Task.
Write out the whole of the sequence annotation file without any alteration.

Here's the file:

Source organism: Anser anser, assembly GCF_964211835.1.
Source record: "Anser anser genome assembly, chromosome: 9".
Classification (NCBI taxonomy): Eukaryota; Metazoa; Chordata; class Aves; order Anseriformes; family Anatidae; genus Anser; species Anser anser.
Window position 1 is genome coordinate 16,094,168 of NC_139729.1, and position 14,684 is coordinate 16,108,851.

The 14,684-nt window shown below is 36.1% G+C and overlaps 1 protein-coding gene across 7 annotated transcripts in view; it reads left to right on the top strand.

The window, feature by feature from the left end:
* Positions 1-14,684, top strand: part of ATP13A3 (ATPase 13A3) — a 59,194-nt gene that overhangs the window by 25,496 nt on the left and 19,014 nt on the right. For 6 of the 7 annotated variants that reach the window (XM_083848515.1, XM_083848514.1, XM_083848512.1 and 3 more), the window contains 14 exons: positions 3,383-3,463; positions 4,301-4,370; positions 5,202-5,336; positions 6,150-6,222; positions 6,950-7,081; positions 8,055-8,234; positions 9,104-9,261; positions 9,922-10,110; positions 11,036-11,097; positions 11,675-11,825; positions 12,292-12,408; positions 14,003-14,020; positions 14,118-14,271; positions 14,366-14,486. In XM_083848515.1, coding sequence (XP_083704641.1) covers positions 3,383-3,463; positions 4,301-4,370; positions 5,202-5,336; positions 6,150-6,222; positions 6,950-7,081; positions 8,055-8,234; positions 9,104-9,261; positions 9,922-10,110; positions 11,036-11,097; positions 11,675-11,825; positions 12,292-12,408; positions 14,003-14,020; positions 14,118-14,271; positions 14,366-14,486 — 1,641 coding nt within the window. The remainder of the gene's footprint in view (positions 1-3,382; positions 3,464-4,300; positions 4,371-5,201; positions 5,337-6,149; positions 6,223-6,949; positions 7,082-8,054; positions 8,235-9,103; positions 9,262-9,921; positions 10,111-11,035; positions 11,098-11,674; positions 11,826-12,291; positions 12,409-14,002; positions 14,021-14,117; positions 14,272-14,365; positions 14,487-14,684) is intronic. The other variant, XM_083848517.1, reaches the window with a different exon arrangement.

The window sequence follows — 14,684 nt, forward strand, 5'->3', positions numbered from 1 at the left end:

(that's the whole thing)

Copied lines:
Source organism: Anser anser, assembly GCF_964211835.1.
Source record: "Anser anser genome assembly, chromosome: 9".
Classification (NCBI taxonomy): Eukaryota; Metazoa; Chordata; class Aves; order Anseriformes; family Anatidae; genus Anser; species Anser anser.
Window position 1 is genome coordinate 16,094,168 of NC_139729.1, and position 14,684 is coordinate 16,108,851.

The 14,684-nt window shown below is 36.1% G+C and overlaps 1 protein-coding gene across 7 annotated transcripts in view; it reads left to right on the top strand.

The window, feature by feature from the left end:
* Positions 1-14,684, top strand: part of ATP13A3 (ATPase 13A3) — a 59,194-nt gene that overhangs the window by 25,496 nt on the left and 19,014 nt on the right. For 6 of the 7 annotated variants that reach the window (XM_083848515.1, XM_083848514.1, XM_083848512.1 and 3 more), the window contains 14 exons: positions 3,383-3,463; positions 4,301-4,370; positions 5,202-5,336; positions 6,150-6,222; positions 6,950-7,081; positions 8,055-8,234; positions 9,104-9,261; positions 9,922-10,110; positions 11,036-11,097; positions 11,675-11,825; positions 12,292-12,408; positions 14,003-14,020; positions 14,118-14,271; positions 14,366-14,486. In XM_083848515.1, coding sequence (XP_083704641.1) covers positions 3,383-3,463; positions 4,301-4,370; positions 5,202-5,336; positions 6,150-6,222; positions 6,950-7,081; positions 8,055-8,234; positions 9,104-9,261; positions 9,922-10,110; positions 11,036-11,097; positions 11,675-11,825; positions 12,292-12,408; positions 14,003-14,020; positions 14,118-14,271; positions 14,366-14,486 — 1,641 coding nt within the window. The remainder of the gene's footprint in view (positions 1-3,382; positions 3,464-4,300; positions 4,371-5,201; positions 5,337-6,149; positions 6,223-6,949; positions 7,082-8,054; positions 8,235-9,103; positions 9,262-9,921; positions 10,111-11,035; positions 11,098-11,674; positions 11,826-12,291; positions 12,409-14,002; positions 14,021-14,117; positions 14,272-14,365; positions 14,487-14,684) is intronic. The other variant, XM_083848517.1, reaches the window with a different exon arrangement.

The window sequence follows — 14,684 nt, forward strand, 5'->3', positions numbered from 1 at the left end: